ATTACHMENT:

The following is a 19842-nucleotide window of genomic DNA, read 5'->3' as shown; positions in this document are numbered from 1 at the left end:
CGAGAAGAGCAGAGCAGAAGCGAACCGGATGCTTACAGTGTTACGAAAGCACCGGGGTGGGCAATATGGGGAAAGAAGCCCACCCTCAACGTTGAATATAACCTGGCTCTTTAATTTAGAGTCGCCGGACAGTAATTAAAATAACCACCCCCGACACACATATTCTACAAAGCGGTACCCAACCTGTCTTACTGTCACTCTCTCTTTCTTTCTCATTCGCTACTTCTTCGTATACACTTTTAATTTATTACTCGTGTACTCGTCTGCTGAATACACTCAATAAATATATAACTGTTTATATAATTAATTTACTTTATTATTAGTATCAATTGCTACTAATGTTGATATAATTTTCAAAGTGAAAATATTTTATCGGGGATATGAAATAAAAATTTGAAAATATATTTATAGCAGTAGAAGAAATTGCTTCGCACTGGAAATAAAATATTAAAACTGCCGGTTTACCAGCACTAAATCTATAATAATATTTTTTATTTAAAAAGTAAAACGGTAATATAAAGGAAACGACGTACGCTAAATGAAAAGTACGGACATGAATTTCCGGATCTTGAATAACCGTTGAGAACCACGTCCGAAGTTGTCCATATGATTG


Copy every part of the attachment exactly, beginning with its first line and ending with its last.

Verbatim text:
The following is a 19842-nucleotide window of genomic DNA, read 5'->3' as shown; positions in this document are numbered from 1 at the left end:
CGAGAAGAGCAGAGCAGAAGCGAACCGGATGCTTACAGTGTTACGAAAGCACCGGGGTGGGCAATATGGGGAAAGAAGCCCACCCTCAACGTTGAATATAACCTGGCTCTTTAATTTAGAGTCGCCGGACAGTAATTAAAATAACCACCCCCGACACACATATTCTACAAAGCGGTACCCAACCTGTCTTACTGTCACTCTCTCTTTCTTTCTCATTCGCTACTTCTTCGTATACACTTTTAATTTATTACTCGTGTACTCGTCTGCTGAATACACTCAATAAATATATAACTGTTTATATAATTAATTTACTTTATTATTAGTATCAATTGCTACTAATGTTGATATAATTTTCAAAGTGAAAATATTTTATCGGGGATATGAAATAAAAATTTGAAAATATATTTATAGCAGTAGAAGAAATTGCTTCGCACTGGAAATAAAATATTAAAACTGCCGGTTTACCAGCACTAAATCTATAATAATATTTTTTATTTAAAAAGTAAAACGGTAATATAAAGGAAACGACGTACGCTAAATGAAAAGTACGGACATGAATTTCCGGATCTTGAATAACCGTTGAGAACCACGTCCGAAGTTGTCCATATGATTG